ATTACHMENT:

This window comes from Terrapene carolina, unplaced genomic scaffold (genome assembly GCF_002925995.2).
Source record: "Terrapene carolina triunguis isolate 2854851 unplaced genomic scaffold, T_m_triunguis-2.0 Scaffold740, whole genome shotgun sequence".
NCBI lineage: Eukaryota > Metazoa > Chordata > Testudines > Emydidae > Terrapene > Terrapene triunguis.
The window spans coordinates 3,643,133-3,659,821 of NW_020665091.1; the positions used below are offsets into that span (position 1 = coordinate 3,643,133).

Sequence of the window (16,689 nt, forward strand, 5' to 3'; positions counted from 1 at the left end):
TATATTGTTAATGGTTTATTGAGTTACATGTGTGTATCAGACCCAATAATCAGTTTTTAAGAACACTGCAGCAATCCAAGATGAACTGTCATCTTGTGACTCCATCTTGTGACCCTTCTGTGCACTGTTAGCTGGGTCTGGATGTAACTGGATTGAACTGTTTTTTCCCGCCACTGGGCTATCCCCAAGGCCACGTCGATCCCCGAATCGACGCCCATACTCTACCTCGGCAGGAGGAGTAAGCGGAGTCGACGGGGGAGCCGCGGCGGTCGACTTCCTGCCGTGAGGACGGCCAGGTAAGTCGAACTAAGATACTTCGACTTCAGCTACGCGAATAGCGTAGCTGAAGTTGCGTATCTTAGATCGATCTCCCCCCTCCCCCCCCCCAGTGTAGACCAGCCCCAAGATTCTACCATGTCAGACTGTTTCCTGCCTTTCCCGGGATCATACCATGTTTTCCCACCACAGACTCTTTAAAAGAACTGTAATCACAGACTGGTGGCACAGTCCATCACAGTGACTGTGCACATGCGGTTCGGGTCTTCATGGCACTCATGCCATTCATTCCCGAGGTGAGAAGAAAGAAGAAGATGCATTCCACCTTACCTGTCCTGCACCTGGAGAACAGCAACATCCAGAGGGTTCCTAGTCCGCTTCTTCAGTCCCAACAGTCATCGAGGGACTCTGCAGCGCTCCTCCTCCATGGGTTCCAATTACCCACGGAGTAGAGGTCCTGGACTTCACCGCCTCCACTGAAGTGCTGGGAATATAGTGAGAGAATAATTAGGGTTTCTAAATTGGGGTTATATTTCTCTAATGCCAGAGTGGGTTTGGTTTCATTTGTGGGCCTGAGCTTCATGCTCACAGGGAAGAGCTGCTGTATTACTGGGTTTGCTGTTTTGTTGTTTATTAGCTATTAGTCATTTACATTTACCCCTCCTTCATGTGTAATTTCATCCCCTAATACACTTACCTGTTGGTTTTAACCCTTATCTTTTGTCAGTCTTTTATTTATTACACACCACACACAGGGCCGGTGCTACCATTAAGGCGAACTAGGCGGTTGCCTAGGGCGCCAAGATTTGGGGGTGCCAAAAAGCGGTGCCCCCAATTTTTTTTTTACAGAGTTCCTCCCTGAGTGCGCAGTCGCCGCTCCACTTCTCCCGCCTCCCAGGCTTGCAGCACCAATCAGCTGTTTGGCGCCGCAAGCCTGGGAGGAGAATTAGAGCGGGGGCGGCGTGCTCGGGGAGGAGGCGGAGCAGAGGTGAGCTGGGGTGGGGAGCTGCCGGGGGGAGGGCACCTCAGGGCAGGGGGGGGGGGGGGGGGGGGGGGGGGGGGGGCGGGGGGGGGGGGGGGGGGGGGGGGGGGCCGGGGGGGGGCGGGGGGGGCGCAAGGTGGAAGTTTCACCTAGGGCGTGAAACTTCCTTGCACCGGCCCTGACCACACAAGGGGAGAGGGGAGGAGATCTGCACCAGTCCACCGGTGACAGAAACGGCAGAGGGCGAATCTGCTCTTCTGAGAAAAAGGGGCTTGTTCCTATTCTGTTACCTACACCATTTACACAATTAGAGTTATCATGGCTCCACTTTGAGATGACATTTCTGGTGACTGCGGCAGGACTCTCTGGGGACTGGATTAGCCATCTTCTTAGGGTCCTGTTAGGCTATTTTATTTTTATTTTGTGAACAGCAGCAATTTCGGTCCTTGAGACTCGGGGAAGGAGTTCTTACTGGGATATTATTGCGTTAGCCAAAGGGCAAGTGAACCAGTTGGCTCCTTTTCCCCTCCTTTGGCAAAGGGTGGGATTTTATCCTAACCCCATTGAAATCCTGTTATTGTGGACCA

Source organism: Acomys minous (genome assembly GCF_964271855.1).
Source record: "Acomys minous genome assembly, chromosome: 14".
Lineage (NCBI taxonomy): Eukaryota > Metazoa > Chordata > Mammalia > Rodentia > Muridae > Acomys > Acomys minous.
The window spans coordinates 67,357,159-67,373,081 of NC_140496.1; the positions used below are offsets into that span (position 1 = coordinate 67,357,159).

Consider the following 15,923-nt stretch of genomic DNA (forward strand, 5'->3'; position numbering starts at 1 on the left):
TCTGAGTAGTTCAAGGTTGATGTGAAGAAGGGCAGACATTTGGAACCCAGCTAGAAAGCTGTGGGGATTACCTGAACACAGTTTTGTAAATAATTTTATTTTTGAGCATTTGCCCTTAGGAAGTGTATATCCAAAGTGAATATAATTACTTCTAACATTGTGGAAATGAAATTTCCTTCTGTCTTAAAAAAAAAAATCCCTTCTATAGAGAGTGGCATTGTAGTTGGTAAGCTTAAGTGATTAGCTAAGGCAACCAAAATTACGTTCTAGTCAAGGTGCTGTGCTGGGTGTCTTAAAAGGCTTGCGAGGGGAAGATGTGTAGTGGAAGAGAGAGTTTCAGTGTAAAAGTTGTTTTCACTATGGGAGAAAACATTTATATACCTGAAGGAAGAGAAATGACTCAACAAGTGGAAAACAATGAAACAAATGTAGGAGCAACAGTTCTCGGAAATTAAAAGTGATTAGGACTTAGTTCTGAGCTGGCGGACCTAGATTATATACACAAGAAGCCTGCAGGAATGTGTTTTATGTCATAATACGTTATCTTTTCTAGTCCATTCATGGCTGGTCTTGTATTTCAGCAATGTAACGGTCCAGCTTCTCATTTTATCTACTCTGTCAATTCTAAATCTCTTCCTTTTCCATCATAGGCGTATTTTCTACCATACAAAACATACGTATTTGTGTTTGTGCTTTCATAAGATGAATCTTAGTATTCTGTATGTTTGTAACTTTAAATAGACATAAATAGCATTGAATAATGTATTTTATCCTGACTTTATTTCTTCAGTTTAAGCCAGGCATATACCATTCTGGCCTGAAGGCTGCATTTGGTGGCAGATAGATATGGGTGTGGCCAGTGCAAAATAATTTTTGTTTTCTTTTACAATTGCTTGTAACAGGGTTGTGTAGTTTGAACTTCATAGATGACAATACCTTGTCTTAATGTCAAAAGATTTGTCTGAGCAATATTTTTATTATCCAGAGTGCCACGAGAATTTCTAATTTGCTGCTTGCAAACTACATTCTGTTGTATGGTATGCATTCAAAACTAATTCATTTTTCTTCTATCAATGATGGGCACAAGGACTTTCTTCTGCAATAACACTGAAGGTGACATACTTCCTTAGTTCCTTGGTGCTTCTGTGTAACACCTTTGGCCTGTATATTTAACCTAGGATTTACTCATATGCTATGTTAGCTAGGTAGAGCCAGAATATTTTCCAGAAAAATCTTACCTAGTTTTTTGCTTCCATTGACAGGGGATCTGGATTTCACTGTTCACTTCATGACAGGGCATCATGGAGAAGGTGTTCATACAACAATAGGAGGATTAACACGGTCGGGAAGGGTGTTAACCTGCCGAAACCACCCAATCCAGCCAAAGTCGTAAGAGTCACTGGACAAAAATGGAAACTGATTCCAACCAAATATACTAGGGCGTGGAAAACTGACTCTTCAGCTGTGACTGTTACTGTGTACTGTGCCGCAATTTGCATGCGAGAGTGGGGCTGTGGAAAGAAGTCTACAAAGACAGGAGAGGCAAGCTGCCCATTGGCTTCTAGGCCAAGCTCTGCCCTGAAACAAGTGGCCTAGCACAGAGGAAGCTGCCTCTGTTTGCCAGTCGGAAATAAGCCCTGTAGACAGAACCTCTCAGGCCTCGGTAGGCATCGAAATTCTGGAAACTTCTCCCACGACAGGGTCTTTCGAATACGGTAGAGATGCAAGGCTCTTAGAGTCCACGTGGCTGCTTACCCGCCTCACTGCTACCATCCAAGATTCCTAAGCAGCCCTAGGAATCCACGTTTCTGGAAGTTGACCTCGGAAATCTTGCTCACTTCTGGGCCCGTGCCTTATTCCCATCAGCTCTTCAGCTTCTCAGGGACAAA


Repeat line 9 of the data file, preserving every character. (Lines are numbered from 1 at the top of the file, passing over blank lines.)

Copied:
Lineage (NCBI taxonomy): Eukaryota > Metazoa > Chordata > Mammalia > Rodentia > Muridae > Acomys > Acomys minous.